Set across November 1931 into the new year of 1932, Death Hunt has the trappings of a western: Charles Bronson as the lead, a town store, crowded watering hole, settlers establishing themselves in the wilderness, lawmen, drinking by the fire in the night, gunfights, explosions, a menace killing across the town, a First Nations woman who sleeps with one of the white men. Rather than the desert, the terrain is instead snowy mountains. Released and set more than a decade after…
Night Train Murders is so unrelentingly brutal, it can feel like a festive (Terry’s?) Clockwork Orange. Two disaffected young men co-opt fascist imagery (they salute “heil Hitler” to a group of older Germans on the train), attack women no matter their age on the street, rape, murder, mutilate genitals, act as voyeurs. It also ends with a return to a house seen earlier in the film, as a setting for a confrontation. The harmonica becomes pretty sinister. The film also has…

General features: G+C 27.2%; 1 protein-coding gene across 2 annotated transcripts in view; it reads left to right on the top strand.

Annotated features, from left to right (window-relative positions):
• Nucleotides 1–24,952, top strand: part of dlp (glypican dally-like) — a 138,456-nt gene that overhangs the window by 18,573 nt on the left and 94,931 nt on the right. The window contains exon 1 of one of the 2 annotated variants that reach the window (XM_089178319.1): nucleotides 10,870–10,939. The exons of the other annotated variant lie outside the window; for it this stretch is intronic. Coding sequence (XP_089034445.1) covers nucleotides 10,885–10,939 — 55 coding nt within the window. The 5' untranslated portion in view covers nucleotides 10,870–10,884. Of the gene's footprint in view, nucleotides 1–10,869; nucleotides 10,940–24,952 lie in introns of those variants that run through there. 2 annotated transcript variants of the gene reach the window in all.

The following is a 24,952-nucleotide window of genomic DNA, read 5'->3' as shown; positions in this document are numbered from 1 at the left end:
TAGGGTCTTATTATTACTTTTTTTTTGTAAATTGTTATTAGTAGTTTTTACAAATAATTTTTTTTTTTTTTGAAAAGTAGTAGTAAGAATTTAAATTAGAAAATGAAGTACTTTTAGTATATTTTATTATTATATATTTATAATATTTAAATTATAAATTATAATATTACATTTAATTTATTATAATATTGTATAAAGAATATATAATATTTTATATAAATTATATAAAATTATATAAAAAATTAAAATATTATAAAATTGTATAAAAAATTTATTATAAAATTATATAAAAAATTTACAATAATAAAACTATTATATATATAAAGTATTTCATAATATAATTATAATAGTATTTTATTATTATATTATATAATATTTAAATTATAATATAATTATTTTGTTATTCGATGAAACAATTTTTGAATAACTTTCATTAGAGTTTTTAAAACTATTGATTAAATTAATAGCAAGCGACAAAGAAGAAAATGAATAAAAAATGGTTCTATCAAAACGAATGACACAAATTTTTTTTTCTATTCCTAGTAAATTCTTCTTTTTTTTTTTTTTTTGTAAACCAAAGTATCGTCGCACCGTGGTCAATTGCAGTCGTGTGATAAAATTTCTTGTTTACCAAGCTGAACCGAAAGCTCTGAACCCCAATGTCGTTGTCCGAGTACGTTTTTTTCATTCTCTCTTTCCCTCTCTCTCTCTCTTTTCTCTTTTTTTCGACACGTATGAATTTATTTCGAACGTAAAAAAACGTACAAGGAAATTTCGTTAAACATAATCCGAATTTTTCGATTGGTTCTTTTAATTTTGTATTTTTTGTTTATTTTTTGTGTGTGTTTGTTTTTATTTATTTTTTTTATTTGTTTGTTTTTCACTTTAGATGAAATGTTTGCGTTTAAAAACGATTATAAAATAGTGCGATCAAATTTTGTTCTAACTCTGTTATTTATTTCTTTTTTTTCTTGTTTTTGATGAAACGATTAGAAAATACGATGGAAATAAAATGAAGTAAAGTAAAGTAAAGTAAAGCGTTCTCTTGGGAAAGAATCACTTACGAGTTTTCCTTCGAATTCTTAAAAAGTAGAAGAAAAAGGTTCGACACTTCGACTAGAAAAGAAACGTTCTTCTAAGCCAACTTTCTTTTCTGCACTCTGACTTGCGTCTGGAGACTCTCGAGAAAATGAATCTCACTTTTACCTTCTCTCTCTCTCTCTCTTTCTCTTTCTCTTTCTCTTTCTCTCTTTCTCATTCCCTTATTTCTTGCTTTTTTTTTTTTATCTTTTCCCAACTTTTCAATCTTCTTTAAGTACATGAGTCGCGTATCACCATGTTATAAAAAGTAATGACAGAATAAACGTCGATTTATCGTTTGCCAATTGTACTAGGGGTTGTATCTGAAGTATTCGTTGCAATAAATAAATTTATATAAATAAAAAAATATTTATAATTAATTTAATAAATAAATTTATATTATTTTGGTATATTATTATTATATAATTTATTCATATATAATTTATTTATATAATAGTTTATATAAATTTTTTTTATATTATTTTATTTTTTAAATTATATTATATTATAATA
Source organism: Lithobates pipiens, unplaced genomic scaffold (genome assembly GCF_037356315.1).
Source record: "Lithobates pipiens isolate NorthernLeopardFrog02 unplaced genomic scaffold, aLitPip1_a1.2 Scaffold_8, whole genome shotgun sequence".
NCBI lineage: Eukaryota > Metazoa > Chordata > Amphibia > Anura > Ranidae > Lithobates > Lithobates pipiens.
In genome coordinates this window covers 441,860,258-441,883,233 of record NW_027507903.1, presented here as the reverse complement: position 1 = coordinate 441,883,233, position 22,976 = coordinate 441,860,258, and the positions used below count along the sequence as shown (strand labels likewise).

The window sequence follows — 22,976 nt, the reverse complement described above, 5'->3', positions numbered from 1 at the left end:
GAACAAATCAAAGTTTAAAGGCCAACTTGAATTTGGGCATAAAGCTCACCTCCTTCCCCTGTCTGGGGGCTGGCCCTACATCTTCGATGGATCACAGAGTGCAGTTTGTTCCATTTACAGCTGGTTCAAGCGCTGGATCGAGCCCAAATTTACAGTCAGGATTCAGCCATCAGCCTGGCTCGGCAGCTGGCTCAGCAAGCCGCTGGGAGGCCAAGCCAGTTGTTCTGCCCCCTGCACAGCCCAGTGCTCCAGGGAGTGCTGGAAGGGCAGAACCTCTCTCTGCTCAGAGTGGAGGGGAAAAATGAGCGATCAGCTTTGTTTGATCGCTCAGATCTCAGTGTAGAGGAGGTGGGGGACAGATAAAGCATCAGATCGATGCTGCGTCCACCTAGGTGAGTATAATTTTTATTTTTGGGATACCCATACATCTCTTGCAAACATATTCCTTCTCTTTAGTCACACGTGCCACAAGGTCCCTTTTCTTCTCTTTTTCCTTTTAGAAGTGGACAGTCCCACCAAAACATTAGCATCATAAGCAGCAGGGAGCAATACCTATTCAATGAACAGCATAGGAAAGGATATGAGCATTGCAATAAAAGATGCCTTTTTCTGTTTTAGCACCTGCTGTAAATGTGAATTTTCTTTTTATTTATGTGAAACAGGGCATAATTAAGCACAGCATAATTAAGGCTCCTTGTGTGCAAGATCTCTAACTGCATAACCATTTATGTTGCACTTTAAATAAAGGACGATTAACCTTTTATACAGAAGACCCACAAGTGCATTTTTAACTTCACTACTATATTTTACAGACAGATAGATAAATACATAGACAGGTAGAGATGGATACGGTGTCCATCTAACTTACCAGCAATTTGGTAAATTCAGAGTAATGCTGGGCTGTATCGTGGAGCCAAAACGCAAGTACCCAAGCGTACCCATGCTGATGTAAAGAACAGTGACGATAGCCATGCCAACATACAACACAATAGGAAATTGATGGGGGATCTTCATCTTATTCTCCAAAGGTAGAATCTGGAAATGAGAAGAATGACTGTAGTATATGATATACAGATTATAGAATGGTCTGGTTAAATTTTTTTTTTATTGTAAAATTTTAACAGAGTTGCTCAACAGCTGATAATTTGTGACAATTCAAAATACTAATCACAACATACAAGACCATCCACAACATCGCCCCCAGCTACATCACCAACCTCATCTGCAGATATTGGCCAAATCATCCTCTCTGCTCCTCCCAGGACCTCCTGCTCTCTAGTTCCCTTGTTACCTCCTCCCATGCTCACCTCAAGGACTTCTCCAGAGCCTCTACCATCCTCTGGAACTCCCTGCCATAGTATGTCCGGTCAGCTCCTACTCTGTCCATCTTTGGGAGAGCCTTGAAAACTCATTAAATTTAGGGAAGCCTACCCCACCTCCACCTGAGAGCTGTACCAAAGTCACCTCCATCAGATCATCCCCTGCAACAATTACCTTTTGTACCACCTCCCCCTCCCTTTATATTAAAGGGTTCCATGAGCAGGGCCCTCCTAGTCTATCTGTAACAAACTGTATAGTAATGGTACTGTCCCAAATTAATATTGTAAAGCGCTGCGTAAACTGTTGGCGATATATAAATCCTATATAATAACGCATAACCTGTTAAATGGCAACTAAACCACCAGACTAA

there is no religion without politics.
this is a film I would show to the Trump administration. I would show this film to the EPA. I don’t believe any American film released in 2016 and onwards should be seen as a product of these particular contexts, unless explicitly a part of the text or the development process.
But the themes ‘First Reformed’ explores - the immediacy of climate change, and whether we allow ourselves to merely stand by and allow…